Advocates for the visually impaired say smartphones and tablets could be the most helpful assistive aid to emerge since the invention of Braille. The visually impaired can employ a smartphone's voice commands to read or write, navigate using global positioning systems and compass apps, determine denominations of money with a camera app, and also take photographs. The Apple iPhone includes features designed to help people with vision problems snap pictures. For example, an assistive mode enables the device to vocalize how many heads are in a picture and their position in the frame. Another Apple technology of help to the blind or near-blind is VoiceOver, billed as the world's first gesture-based screen reader. The app lets blind people engage with their devices using multi-touch gestures on the screen, for example prompting the phone to read displayed text aloud by swiping two fingers down the screen. Additional apps can help users visualize colors by pointing their phones at an object to trigger a detailed audio description of its hue. The iPhone also supports more than 40 distinctive Braille Bluetooth keyboards.
Building Disaster-Relief Phone Apps on the Fly
MIT News (09/30/13) Larry Hardesty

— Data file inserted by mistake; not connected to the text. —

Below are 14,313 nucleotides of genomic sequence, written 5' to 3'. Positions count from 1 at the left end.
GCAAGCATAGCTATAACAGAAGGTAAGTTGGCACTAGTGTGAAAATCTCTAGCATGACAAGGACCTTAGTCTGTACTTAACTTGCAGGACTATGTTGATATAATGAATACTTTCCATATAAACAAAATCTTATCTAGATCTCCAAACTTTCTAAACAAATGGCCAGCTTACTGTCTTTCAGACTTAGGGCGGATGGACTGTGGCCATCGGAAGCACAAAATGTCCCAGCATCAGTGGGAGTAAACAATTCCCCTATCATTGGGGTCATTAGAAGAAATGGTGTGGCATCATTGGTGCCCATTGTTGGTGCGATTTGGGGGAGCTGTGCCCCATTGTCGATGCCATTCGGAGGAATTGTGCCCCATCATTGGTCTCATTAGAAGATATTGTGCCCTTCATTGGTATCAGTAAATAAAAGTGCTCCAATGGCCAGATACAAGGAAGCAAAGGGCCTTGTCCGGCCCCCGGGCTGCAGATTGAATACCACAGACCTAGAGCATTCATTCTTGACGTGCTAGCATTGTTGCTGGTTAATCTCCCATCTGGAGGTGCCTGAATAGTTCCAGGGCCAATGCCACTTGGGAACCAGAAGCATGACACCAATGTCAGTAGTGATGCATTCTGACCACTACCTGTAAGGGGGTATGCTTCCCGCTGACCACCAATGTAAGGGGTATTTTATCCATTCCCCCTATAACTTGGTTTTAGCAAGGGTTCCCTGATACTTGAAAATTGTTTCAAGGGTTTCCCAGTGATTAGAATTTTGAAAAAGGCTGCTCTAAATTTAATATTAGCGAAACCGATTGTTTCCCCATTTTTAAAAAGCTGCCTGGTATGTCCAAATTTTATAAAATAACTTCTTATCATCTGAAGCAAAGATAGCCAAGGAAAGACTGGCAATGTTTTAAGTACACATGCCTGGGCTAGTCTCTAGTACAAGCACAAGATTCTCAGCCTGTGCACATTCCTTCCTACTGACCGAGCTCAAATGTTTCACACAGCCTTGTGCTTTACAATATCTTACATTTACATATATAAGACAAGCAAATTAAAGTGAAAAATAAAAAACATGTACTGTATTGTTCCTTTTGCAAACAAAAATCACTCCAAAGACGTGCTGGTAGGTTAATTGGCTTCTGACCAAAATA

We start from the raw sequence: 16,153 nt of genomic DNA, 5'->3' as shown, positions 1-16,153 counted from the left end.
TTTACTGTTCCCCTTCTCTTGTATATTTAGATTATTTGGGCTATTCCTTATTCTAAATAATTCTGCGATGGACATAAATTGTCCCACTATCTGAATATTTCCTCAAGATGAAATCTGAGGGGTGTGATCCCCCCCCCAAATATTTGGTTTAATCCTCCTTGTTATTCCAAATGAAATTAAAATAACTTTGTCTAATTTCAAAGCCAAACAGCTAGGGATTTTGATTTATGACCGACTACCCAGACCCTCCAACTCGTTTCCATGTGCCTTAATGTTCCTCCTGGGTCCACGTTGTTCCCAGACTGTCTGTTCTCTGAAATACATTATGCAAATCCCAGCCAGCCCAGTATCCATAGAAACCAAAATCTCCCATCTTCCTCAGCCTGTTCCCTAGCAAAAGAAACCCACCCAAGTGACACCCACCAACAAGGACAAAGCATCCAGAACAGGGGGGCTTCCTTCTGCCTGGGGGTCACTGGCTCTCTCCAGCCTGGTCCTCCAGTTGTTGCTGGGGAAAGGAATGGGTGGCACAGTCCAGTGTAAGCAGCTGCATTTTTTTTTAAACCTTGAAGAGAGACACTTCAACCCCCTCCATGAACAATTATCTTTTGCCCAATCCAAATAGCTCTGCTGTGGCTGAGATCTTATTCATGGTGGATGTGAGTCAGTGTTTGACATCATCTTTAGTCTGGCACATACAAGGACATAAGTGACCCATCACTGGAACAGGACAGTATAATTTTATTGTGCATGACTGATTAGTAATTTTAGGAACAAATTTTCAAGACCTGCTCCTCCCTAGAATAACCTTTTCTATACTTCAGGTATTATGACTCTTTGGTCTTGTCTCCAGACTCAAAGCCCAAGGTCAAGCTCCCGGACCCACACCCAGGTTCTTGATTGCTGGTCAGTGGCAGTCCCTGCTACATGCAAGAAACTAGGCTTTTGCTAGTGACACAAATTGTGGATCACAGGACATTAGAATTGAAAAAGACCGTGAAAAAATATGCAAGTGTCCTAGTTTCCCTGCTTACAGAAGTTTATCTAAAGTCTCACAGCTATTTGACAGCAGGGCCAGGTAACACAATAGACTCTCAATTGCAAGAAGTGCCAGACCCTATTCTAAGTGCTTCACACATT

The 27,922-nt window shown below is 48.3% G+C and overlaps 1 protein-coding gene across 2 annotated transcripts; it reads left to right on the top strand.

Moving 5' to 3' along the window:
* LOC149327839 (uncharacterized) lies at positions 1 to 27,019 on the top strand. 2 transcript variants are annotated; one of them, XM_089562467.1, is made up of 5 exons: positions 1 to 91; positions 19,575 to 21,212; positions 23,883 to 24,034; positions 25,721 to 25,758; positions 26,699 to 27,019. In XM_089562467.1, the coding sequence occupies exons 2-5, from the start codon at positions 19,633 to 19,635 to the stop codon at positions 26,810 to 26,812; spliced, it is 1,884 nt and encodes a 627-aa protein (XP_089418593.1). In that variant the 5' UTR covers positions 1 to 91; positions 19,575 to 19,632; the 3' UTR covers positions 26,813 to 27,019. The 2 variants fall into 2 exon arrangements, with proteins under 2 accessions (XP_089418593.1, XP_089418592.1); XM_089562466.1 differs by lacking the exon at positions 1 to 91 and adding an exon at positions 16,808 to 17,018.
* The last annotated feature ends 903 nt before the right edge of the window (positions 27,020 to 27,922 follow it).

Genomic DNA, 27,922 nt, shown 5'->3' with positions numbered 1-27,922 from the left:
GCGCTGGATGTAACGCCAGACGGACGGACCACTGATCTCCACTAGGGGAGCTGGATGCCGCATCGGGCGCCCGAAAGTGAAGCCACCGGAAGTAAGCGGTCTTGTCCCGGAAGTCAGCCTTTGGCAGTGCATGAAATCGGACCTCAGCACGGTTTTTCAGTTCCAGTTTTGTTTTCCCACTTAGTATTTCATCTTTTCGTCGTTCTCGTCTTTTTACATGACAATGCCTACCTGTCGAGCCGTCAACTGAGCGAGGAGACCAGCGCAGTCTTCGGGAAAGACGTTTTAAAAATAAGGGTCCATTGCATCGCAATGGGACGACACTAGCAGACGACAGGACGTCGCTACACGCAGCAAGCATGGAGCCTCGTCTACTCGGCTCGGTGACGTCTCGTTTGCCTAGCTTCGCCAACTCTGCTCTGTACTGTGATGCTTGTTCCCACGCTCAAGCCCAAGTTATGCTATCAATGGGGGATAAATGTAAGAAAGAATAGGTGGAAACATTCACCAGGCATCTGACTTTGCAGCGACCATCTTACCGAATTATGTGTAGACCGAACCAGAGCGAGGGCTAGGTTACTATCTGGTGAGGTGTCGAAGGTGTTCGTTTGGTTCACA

People with minimal programming skills can quickly build cellphone apps designed to assist disaster relief efforts through new tools created by researchers at the Massachusetts Institute of Technology's (MIT) Artificial Intelligence Laboratory and the Qatar Computing Research Institute. Rensselaer Polytechnic Institute's Jim Handler says the project is one of the first to focus on two key issues of disaster relief at once: how to acquire and pull together the needed data, and how to make that data available to the people who need it. The tool combines new Web standards and the intuitive, open source MIT App Inventor software, which enables non-programmers to create apps for devices running Google's Android operating system by integrating color-coded graphical elements. The tool requires that the accessed data be formatted in accordance with the resource description framework, which is used by many government agencies. "We're hoping that we'll have a kind of cyclic effect," says MIT's Lalana Kagal. "As people use these apps more, they will automatically generate structured data. And as there's more structured data out there, there will be people building more apps to consume them, which will in turn generate more structured data."